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[Scene II.]

Enter Coriolanus with Nobles.

Let them pull all about mine eares, preſent me
Death on the Wheele, or at wilde Horſes heeles,
Or pile ten hilles on the Tarpeian Rocke,
That the precipitation might downe ſtretch
Below the beame of ſight; yet will I ſtill
Be thus to them
Enter Volumnia.

You do the Nobler.

I muſe my Mother
Do's not approue me further, who was wont
To call them Wollen Vaſſailes, things created
To buy and ſell with Groats, to ſhew bare heads
In Congregations, to yawne, be ſtill, and wonder,
When one but of my ordinance ſtood vp
To ſpeake of Peace, or Warre. I talke of you,
Why did you wiſh me milder? Would you haue me
Falſe to my Nature? Rather ſay, I play
The man I am.

Oh ſir, ſir, ſir,
I would haue had you put your power well on
Before you had worne it out.

Let go.

You might haue beene enough the man you are,
With ſtriuing leſſe to be ſo: Leſſer had bin
The things of your diſpoſitions, if
You had not ſhew'd them how ye were disſpos'd
Ere they lack'd power to croſſe you.

Let them hang.|

I, and burne too.
Enter Menenius with the Senators.

Come, come, you haue bin too rough, ſomthing
too rough: you muſt returne, and mend it.

There's no remedy,
Vnleſſe by not ſo doing, our good Citie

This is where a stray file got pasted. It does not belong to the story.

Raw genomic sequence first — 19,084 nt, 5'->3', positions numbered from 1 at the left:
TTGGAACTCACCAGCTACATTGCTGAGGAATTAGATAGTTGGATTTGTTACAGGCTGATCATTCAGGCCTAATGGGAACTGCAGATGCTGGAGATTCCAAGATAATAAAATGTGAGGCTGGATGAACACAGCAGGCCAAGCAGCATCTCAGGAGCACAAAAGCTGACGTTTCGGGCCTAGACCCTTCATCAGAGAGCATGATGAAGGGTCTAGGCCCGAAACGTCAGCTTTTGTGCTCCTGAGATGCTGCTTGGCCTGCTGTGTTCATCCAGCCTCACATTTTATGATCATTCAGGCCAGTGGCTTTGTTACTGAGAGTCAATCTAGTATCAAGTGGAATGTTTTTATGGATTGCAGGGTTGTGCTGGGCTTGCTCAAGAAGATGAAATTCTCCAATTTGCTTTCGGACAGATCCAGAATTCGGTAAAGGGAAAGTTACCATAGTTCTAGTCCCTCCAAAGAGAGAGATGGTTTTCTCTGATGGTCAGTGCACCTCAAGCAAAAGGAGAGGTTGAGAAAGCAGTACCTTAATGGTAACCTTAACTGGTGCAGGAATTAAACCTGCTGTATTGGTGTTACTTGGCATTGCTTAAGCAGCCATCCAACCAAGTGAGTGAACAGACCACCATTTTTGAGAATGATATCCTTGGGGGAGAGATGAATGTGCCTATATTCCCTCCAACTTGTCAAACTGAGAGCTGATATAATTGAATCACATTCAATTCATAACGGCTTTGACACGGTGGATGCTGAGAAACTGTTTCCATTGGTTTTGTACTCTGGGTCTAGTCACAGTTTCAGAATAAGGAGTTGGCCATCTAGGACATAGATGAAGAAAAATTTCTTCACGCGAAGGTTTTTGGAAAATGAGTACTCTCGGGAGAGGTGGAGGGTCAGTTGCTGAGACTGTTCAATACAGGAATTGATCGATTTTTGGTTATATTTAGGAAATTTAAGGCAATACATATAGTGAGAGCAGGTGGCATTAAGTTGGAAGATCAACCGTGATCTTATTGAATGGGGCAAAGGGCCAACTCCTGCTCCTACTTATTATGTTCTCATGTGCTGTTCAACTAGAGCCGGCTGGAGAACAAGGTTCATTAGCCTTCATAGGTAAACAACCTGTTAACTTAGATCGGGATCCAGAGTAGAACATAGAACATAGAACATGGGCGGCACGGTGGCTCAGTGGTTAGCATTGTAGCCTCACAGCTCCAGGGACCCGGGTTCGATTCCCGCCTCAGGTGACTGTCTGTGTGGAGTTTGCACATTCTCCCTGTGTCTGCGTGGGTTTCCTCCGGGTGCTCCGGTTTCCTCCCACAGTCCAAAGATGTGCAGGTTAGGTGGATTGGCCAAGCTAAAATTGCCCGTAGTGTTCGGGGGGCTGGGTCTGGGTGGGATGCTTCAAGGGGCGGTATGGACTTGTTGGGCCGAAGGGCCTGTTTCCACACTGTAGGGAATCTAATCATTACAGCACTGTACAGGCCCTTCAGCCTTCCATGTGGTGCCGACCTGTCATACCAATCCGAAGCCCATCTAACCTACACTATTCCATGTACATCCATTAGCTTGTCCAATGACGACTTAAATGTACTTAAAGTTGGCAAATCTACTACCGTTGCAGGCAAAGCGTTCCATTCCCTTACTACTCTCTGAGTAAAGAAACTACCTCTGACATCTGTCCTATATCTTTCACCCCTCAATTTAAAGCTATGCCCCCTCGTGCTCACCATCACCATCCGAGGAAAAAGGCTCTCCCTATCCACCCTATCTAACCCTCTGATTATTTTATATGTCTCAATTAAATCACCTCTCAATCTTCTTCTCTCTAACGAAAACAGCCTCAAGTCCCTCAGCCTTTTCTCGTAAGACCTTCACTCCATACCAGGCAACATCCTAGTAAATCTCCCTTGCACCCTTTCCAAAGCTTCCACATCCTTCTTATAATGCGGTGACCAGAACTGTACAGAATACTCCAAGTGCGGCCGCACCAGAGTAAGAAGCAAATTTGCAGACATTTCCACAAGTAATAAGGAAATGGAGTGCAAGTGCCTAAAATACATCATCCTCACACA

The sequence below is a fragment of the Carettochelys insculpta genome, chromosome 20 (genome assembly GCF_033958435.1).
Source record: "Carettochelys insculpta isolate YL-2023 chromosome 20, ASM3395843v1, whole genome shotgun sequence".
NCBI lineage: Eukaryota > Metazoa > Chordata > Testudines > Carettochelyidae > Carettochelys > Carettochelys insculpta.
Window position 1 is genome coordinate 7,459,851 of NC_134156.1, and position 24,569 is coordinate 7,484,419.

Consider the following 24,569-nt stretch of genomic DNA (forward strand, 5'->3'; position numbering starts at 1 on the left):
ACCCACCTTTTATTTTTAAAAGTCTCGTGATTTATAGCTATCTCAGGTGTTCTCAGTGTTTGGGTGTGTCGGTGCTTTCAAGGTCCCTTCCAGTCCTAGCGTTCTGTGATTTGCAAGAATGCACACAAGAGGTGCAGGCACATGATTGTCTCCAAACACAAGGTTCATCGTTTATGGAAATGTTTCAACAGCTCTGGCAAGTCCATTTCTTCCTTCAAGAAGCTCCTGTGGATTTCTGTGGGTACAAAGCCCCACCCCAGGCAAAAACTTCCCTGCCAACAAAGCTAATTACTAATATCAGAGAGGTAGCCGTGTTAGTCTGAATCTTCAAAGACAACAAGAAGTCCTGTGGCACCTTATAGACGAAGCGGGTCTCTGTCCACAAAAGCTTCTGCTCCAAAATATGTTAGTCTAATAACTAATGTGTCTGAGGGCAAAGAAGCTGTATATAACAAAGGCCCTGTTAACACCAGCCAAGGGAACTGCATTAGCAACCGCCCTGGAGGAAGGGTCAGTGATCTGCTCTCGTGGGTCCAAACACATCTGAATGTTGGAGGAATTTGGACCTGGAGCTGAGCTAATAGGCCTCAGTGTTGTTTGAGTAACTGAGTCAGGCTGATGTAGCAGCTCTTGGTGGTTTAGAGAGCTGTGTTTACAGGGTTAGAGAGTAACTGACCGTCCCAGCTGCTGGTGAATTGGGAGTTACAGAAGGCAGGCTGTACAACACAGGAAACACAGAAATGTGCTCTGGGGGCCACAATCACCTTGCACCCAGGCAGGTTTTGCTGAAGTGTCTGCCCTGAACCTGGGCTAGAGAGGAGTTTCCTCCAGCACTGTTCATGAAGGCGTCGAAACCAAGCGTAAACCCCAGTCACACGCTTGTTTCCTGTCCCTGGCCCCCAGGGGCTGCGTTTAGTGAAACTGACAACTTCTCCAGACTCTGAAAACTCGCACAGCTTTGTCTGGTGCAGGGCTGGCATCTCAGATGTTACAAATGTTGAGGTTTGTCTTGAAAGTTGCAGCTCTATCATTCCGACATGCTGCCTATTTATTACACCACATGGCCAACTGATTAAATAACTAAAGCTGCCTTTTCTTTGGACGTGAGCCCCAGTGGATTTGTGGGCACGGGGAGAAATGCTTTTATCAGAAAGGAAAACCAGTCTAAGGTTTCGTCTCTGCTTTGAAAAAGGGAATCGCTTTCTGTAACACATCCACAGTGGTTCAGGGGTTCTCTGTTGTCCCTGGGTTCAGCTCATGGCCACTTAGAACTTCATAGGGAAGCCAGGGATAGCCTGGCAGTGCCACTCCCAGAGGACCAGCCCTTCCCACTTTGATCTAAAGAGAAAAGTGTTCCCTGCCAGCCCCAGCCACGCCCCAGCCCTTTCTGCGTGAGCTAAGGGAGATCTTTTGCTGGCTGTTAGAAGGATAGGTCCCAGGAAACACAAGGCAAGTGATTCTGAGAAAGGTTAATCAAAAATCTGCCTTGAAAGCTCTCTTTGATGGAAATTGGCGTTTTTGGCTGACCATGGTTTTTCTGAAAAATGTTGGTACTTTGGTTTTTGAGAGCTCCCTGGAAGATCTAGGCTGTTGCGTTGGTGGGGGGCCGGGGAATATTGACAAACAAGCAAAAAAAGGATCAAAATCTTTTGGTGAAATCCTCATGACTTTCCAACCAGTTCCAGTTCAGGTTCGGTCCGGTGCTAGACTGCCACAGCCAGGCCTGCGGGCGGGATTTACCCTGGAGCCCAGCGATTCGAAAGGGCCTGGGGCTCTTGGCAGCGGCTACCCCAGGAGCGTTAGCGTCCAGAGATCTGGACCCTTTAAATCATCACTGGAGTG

Cleaue in the midd'ſt, and periſh.

Pray be counſail'd;
I haue a heart as little apt as yours,
But yet a braine, that leades my vſe of Anger
To better vantage.

Well ſaid, Noble woman:
Before he ſhould thus ſtoope to'th'heart, but that
The violent fit a'th'time craues it as Phyſicke
For the whole State; I would put mine Armour on,
Which I can ſcarſely beare.

What muſt I do?

Returne to th'Tribunes.

Well, what then? what then?

Repent, what you haue ſpoke.

For them, I cannot do it to the Gods,
Muſt I then doo't to them?

You are too abſolute,
Though therein you can neuer be too Noble,
But when extremities ſpeake. I haue heard you ſay,
Honor and Policy, like vnſeuer'd Friends,
I'th'Warre do grow together: Grant that, and tell me
In Peace, what each of them by th'other looſe,
That they combine not there?

Tuſh, tuſh.

A good demand.

If it be Honor in your Warres, to ſeeme
The fame you are not, which for your beſt ends
You adopt your policy: How is it leſſe or worſe
That it ſhall hold Companionſhip in Peace
With Honour, as in Warre; ſince that to both
It ſtands in like requeſt.

Why force you this?

Becauſe, that
Now it lyes you on to ſpeake to th'people:
Not by your owne inſtruction, nor by'th'matter
Which your heart prompts you, but with ſuch words
That are but roated in your Tongue;
Though but Baſtards, and Syllables
Of no allowance, to your boſomes truth.
Now, this no more diſhonors you at all,
Then to take in a Towne with gentle words,
Which elſe would put you to your fortune, and
The hazard of much blood.
I would diſſemble with my Nature, where
My Fortunes and my Friends at ſtake, requir'd
I ſhould do ſo in Honor. I am in this
Your Wife, your Sonne: Theſe Senators, the Nobles,
And you, will rather ſhew our generall Lowts,
How you can frowne, then ſpend a fawne vpon 'em,
For the inheritance of their loues, and ſafegard
Of what that want might ruine.

Noble Lady,
Come goe with vs, ſpeake faire: you may ſalue ſo,
Not what is dangerous preſent, but the loſſe
Of what is paſt.

I pry thee now, my Sonne,
Goe to them, with this Bonnet in thy hand,
And thus farre hauing ſtretcht it (here be with them)
Thy Knee buſſing the ſtones: for in ſuch buſineſſe